Scottish campaign focuses on driving safety
A campaign by Road Safety Scotland and the Scottish Government is highlighting how changes in vision and health can affect driving
11 January 2024
Road Safety Scotland and The Scottish Government have launched a new campaign which puts a spotlight on the importance of regular eye examinations.
The Fitness to Drive campaign will inform the public about links between health and driving, and will particularly encourage drivers aged 60 and over to have regular eye examinations to continue driving safely.
The campaigners shared recent statistics that revealed 29% of car driver casualties killed or seriously injured in road collisions in 2022 were aged over 60.
An introduction to the campaign shared: “As you get older, changes in your vision and other health issues can affect your driving. There are lots of things you can do to continue driving safely, like getting a free NHS eye examination.”
Family and friends who may have an influence on older drivers are being encouraged to initiate discussions about driving, which, the campaigners acknowledged, can be a sensitive topic.
The campaign will also ask drivers aged over 60 to assess whether other health related issues might be affecting the way they drive.
The campaign launched on 8 January across TV, video on demand, radio, digital, social and press.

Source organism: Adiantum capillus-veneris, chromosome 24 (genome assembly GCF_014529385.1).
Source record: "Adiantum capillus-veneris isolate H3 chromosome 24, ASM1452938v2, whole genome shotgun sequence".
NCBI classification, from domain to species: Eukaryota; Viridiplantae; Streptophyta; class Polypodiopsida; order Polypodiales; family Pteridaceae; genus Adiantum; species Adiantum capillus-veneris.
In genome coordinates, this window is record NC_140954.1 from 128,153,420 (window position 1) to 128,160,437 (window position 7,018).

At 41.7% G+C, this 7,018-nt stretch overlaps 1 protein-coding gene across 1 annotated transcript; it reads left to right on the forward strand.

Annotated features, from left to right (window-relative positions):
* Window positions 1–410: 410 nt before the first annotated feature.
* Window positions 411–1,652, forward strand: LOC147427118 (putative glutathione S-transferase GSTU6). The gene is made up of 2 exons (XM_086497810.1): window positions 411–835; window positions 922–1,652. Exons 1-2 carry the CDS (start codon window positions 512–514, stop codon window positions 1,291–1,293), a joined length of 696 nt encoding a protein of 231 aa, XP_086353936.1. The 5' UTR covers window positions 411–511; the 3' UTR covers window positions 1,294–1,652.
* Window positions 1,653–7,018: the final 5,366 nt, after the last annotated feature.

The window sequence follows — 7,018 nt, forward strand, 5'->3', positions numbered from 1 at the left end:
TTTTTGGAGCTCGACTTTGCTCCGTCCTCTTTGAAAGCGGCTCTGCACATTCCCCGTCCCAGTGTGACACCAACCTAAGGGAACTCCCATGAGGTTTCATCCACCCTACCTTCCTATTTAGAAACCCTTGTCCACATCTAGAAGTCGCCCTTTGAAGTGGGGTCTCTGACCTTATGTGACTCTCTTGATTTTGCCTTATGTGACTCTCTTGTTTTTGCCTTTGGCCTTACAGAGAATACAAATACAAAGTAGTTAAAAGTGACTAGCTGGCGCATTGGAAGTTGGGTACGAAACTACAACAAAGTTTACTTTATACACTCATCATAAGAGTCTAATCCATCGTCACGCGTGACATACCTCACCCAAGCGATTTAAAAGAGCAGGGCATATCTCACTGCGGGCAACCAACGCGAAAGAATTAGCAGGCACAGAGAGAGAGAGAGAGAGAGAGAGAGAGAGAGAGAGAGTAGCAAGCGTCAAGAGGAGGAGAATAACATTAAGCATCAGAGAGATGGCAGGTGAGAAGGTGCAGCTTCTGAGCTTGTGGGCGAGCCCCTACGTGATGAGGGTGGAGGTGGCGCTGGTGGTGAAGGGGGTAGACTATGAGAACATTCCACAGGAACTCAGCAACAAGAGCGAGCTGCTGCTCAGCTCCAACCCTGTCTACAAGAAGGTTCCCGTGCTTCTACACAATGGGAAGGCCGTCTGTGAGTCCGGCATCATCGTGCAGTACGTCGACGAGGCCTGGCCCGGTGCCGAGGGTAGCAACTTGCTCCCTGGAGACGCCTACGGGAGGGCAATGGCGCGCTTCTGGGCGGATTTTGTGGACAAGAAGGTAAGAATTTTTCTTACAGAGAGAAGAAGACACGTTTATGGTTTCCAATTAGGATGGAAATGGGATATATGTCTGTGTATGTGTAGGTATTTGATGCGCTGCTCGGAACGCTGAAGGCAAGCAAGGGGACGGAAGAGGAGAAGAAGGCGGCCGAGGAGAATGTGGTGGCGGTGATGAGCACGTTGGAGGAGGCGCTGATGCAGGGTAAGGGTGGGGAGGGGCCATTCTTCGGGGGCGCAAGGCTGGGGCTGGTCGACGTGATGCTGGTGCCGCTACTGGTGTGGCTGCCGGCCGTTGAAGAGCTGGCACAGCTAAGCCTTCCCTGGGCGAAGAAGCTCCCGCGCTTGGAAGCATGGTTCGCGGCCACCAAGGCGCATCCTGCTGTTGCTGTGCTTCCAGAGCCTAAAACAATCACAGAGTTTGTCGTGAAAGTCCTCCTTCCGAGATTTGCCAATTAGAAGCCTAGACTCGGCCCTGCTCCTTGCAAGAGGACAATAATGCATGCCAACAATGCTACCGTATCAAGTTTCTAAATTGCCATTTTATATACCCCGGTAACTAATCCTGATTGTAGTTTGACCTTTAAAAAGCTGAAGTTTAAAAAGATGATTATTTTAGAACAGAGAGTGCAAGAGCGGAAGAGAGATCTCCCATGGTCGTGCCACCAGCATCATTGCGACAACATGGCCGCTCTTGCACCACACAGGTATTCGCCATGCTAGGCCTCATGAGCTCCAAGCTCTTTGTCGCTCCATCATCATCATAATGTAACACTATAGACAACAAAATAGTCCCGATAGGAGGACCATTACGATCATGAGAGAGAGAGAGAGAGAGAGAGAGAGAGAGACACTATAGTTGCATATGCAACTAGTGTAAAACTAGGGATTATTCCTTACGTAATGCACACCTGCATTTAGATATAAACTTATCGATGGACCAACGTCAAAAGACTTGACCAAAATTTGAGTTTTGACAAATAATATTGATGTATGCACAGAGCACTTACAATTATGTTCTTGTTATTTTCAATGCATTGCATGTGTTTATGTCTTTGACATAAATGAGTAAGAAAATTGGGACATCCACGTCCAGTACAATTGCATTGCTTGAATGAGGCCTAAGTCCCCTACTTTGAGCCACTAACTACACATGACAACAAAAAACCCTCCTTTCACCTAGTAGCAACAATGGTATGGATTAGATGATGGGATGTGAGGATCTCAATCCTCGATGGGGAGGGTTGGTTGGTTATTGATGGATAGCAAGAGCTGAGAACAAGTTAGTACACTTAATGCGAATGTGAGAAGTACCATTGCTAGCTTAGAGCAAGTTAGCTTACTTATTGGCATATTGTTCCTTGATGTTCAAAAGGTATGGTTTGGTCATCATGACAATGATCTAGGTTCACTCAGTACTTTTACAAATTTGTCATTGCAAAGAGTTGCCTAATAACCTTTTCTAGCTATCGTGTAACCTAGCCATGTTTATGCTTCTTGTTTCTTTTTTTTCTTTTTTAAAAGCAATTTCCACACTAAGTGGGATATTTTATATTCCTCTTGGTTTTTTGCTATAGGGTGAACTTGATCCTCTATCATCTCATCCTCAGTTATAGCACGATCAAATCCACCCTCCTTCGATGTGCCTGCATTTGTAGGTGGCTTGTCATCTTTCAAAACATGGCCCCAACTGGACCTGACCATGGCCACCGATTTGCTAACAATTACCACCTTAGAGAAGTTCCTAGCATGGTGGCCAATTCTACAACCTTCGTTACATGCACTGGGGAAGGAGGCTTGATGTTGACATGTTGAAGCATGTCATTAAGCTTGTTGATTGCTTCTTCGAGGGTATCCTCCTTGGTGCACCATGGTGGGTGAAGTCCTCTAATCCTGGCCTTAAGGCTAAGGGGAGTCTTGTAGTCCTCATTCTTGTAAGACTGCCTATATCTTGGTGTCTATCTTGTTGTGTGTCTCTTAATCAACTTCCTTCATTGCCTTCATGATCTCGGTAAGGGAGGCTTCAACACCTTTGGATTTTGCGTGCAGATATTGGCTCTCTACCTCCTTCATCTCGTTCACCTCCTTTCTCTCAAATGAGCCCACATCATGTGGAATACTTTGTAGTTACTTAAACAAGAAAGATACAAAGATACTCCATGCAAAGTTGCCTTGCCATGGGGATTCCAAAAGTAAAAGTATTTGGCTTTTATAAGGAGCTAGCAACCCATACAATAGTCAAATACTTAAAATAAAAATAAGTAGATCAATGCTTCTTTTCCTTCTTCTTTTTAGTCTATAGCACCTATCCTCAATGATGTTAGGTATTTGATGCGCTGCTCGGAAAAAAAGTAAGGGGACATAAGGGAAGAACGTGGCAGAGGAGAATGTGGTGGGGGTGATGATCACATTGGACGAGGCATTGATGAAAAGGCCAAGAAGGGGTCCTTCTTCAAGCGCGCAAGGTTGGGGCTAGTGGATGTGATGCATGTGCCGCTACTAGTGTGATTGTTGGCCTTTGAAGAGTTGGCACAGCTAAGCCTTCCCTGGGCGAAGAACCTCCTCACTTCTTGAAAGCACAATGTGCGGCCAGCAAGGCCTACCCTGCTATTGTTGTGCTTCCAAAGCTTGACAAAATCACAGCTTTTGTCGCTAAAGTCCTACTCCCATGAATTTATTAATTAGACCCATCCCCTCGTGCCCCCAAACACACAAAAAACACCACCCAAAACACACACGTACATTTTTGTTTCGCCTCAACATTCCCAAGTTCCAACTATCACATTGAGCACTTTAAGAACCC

Older drivers have shared how they have adapted their driving as their vision changes, as part of the campaign, emphasising the key message: ‘Don’t ignore changes in your vision.’
Driving and vision
A stakeholder toolkit has been developed to help share the messages of the campaign with the public. Resources include posters, social media content, website and newsletter banners and copy, and leaflets.
The AOP regularly seeks to highlight the importance of good vision for driving, through its Don’t swerve a sight test campaign, and welcomed the new initiative.
Commenting on the new project in Scotland, Henry Leonard, head of clinical and regulatory at the AOP, said: “As a longstanding advocate around the importance of good vision when driving, we welcome this initiative from Road Safety Scotland.”
He explained that, with no legal requirement to have a sight test as a UK driver, it is not uncommon for patients to leave check-ups longer than they should, adding: “With many eye conditions causing change over time, they may not notice a deterioration.”
“Which is why we encourage all drivers, regardless of age, to have regular sight tests to protect themselves and other road users,” he said.
Leonard continued: “As optometrists, we often face quite tricky conversations with patients when their sight has deteriorated significantly, particularly if they no longer meet the legal standard for driving. We also hear patients’ concerns around elderly parents or relatives in this area.”
He recommended that practitioners contact the AOP regulatory team if they are worried about a patient or would like tips and advice around those difficult conversations. Find contact details for the AOP teams here.
This week, the RAC has called for an independent study into the issue of headlight glare, after a survey of 2000 UK motorists found nine in 10 drivers think at least some car headlights are too bright. Read more here.